“Our results indicate that the mortality burden of dementia may be greater than recognized, highlighting the importance of expanding dementia prevention and care,” Dr. Andrew Stokes, the lead author of the study published in JAMA Neurology, said in a news release.
The study estimated that 13.6 percent of deaths in the U.S. are attributed to dementia, some 2.7 times more than the 5 percent of death certificates that stated the underlying cause of death was dementia.
“Understanding what people die of is essential for priority setting and resource allocation,” Stokes said in a news release.
For the study, the researchers analyzed information from the Health and Retirement Study (HRS), which gathers data from individuals starting when they move into nursing homes. The researchers looked at data collected from a nationally representative cohort of 7,342 elderly adults from 2000 to 2009. They analyzed the correlation between death and dementia while adjusting for other variables including sex, age, race/ethnicity, medical diagnosis, education level, and region of the U.S, according to the news release.
“These findings indicate that dementia represents a much more important factor in U.S. mortality than previously indicated by routine death records,” senior author of the study Dr. Eileen Crimmins, professor and AARP Chair in Gerontology at the University of Southern California Leonard Davis School of Gerontology and a co-investigator on the Health and Retirement Study, stated in the release.
The findings included that dementia-related deaths were underreported more for men than women, and the underestimated number of dementia-related deaths varied significantly by race.
Dementia was underestimated 7 times more in Black older adults, 4 times more in Hispanics, and 2.3 times more in White older adults dying from dementia than government records showed, according to the news release. Dementia-related deaths were also underreported more in individuals without a high school education, they found.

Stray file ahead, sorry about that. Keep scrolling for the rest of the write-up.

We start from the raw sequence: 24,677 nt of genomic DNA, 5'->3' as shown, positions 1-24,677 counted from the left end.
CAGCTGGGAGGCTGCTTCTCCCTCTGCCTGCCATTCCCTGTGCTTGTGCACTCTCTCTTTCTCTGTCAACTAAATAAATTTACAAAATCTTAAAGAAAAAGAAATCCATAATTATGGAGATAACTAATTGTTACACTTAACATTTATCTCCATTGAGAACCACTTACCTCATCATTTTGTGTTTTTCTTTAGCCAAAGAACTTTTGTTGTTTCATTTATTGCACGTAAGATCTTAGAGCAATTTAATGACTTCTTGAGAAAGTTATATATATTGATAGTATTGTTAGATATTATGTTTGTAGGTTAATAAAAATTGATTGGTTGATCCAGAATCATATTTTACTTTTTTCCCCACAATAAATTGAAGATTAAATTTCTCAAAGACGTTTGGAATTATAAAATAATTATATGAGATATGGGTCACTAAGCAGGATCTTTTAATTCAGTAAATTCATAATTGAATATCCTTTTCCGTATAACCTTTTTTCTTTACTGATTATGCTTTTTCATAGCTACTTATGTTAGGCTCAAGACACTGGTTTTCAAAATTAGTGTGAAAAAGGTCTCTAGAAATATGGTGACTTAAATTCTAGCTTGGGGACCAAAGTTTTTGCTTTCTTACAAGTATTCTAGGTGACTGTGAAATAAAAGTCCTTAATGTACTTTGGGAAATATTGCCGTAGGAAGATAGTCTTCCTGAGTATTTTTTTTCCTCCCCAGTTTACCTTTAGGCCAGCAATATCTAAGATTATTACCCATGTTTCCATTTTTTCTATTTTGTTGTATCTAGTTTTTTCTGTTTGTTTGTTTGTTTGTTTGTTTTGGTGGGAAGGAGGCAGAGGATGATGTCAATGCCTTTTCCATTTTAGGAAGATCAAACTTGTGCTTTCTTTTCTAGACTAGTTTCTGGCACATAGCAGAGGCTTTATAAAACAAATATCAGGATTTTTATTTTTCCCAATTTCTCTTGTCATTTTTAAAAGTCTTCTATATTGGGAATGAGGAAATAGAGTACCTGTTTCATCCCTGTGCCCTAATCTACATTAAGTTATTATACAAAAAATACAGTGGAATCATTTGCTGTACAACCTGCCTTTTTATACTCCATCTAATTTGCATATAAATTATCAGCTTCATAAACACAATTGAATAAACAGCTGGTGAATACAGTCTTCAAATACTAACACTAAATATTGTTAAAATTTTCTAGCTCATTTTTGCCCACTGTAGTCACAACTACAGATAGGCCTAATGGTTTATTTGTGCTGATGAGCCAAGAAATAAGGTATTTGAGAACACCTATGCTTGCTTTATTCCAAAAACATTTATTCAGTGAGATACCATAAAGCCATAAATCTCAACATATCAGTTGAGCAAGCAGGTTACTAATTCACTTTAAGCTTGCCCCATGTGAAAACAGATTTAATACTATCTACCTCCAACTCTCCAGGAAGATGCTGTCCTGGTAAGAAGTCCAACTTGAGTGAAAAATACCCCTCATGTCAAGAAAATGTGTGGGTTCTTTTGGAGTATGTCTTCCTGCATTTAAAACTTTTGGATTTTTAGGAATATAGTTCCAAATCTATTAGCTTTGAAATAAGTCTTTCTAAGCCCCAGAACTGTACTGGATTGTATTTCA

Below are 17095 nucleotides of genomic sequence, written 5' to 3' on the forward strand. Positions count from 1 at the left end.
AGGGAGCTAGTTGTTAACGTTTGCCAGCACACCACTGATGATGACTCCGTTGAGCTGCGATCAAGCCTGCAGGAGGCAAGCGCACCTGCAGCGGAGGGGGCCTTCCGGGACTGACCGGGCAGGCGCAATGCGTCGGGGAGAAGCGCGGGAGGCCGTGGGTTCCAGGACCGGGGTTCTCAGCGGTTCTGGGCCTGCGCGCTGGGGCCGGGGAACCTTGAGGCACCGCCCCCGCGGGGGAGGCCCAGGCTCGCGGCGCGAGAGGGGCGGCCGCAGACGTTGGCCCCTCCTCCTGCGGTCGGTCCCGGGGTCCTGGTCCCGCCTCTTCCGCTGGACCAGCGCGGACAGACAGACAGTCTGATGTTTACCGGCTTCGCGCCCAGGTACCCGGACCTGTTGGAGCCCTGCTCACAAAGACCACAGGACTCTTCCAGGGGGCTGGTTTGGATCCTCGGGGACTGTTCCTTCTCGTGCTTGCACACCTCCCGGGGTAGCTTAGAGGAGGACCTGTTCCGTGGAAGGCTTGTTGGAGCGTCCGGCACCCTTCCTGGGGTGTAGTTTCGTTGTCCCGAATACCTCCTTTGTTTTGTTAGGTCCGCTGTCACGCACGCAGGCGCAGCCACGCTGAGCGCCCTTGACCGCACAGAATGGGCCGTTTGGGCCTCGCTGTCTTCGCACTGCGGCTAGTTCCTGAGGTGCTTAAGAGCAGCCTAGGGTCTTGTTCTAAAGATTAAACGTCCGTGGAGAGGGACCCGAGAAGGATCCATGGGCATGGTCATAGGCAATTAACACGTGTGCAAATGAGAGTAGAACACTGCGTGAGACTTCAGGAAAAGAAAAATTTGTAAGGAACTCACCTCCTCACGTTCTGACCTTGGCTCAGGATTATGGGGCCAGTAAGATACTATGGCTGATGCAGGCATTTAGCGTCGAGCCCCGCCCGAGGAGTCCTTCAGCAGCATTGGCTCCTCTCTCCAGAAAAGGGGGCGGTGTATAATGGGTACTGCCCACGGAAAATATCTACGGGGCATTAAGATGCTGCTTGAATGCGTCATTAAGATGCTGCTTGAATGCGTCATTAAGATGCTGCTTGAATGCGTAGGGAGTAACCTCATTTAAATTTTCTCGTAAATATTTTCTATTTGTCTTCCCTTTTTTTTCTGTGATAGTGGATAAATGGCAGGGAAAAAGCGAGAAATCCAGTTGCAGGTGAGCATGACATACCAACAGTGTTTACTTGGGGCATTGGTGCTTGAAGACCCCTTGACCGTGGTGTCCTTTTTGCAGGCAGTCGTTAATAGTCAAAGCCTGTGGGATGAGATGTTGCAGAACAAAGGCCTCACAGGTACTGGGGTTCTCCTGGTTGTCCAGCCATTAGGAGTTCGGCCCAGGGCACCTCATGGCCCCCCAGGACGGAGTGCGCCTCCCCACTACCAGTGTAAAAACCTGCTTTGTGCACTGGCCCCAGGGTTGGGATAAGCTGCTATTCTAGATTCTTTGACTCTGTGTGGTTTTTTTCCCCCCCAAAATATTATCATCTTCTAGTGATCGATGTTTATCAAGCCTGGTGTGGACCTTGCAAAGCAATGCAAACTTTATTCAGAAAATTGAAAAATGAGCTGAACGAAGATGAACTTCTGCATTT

“Previous research has shown that dementia is disproportionately common among older adults who are Black, male, and/or have less education,” the authors reported in the news release.
“In addition to underestimating dementia deaths, official tallies also appear to underestimate racial and ethnic disparities associated with dementia mortality. Our estimates indicate an urgent need to realign resources to address the disproportionate burden of dementia in Black and Hispanic communities,” Stokes, also an assistant professor of global health at BUSPH, said in the release.
The authors noted that it is challenging to obtain accurate records related to death counts in cases of dementia, with Stokes in the press release citing “stigma and lack of routine testing for dementia in primary care,” as two of the reasons.
“The findings of this study suggest that dementia may represent a more important factor in U.S. mortality than indicated by routine mortality statistics, highlighting the need to expand population-based interventions focused on dementia prevention and care,” the study author added.